Anyone who has just got back to South Africa will quickly notice several things: the prices (good), the weather (fantastic), the politics (volatile), the protests (increasing). And, of course, then there’s the driving (shocking).

Illustration by Trevor Romain. See more at

In less than two months back in the country, after moving from New York, I’ve seen drivers…

  1. speeding at 100km/hr in 60km/hr zones,
  2. overtaking on white lines,
  3. zigzagging through traffic at a whim,
  4. suddenly changing lanes without warning, squeezing in between cars when there is no space to fit in,
  5. treating stop signs like yield signs, or just disregarding them entirely,
  6. acting as if their indicators were ornaments, never to be touched or used,
  7. ass-creeping, sitting on someone’s tail at 80km/hr (even in a 60km/hr zone),
  8. talking on their phones while driving, no matter at what speed,
  9. driving without headlights at night, and
  10. when stationary, just parking anywhere, even on the sidewalk.

And this isn’t just on the rare occasion. It’s all the time.

If I had my way, I wouldn’t drive at all. In New York, one can rely on buses and subways, even though public transport does have its own downsides (so, thank goodness for MyCiti and Rea Veya bus services trying to give us an option).

In New York the downsides would be the pushers, shovers, knees-wide seat appropriators, germ spreaders, nail clippers, pizza eaters, and so on, whose behavior has gotten so bad the transit authorities have launched a “be considerate” campaign. But that’s another story.

The times I did drive in America, though, I was pretty amazed at how smoothly things went, even in Manhattan, which is jammed with taxi cabs driven by people from possibly every country (with every driving style) in the world. But not once did I feel like they were driving in a way that threatened their life, as well as everyone else’s around them.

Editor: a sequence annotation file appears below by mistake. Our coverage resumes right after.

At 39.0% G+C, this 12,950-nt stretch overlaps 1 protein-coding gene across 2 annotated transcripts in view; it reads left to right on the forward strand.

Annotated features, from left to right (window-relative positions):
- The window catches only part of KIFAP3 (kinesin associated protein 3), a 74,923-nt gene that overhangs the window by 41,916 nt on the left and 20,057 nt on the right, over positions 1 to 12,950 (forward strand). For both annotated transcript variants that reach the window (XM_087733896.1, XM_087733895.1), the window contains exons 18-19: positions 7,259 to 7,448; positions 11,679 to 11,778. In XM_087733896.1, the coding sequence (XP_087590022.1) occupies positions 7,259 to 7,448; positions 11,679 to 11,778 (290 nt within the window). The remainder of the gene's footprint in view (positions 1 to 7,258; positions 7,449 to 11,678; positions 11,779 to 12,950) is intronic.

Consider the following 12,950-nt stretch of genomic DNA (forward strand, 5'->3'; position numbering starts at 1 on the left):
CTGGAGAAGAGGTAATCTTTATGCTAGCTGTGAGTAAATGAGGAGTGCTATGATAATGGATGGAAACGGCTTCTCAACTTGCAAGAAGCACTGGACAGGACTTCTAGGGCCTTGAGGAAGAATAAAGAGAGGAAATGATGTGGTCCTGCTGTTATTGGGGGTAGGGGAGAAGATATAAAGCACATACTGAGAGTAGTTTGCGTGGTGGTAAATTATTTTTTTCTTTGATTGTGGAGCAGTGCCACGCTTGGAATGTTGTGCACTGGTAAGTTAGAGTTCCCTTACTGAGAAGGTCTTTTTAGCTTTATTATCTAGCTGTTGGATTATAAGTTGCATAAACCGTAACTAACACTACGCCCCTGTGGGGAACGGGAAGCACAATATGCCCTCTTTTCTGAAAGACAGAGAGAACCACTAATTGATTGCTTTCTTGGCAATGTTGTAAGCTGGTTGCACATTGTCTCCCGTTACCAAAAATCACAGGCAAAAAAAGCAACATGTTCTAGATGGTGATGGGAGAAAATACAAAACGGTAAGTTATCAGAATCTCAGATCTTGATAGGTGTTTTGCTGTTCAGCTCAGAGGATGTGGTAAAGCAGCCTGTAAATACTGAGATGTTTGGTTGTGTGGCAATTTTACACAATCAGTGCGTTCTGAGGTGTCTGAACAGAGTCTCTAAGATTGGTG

So, where’s the fire?

In South Africa, though, you get the impression lots of drivers just don’t care. It’s all about me, myself, and how much road I can own while I’m getting from A to Z.

Faced with this driving etiquette, my first question was, What’s the hurry? Where is everyone rushing to? What’s so important you can’t be a few minutes late – and get there alive? (Okay, New Yorkers do the same, but on foot, and not behind a ton of steel, so the most danger you face is being knocked over by a woman with a big handbag.)

What makes it even harder to fathom is where I live and drive – Cape Town – a city famous for being so relaxed that people knock off at midday on Friday! So where, I keep wondering, is the fire?

At first I thought maybe it was just Cape Town drivers who were behaving badly, but I’ve seen enough Gauteng, KZN and Mpumalanga license plates breaking the law across the Cape Peninsula to think otherwise.

I can remember a time people used to blame the minibus taxis for abominable road manners, but now it seems like a free-for-all. In fact it’s hard to say who the worst offenders are, although high on the list is anyone driving an eff-you-big SUV, double-cab bakkie or shiny German car. I’ve also counted a surprising number of women, many with children in their cars, speeding, zigzagging, trying to force other cars out of their way (“Buzz off, I HAVE to get to Pick ‘n Pay right NOW!”)

To add insult to injury, you notice – right after they whizz past you – that they often have a learner-driver’s L on their rear window or a “Baby on Board” sticker.

The trickle-down effect

I’ve come to think of this behaviour as “road privilege”, which is a bit like white privilege except it’s an equal-opportunity affliction. Offenders come from every race, sex and age group, and the country’s roads are theirs to do with what they want.

I keep wondering where the traffic officers are – but that too is another story. In the meantime, though, as these drivers get away with road privilege, the trickle-down effect is probably taking place. One driver sees another getting away with driving badly, so he/she starts doing it too. If you can’t beat ’em, as they say, join ’em.

And after they get out of their cars, how long will it be before road privilege insinuates itself into other parts of their lives too? Break one rule here, break another one there. Everyone might up in arms about corruption in the government, yet it’s okay to do it in your daily life.

What’s the solution? Well, being courteous on the road is a start.

Maybe road hogs should be named and shamed, the same way people took pictures of drivers littering and tossing cigarette butts out their windows a while back. But it’s pretty hard to take down the license plate of someone speeding, zigzagging, overtaking on a white line without doing it yourself. And then, of course, how do you find out who they are?

A friend of mine saw a car with a company logo  practicing some pretty egregious road privilege, and later phoned the company. She felt embarrassed doing it, but they were actually grateful. “Thank you for calling us. We wouldn’t have known otherwise.”

And maybe that’s all it takes – to remind people that privilege, no matter what kind, is something South Africa can really do without.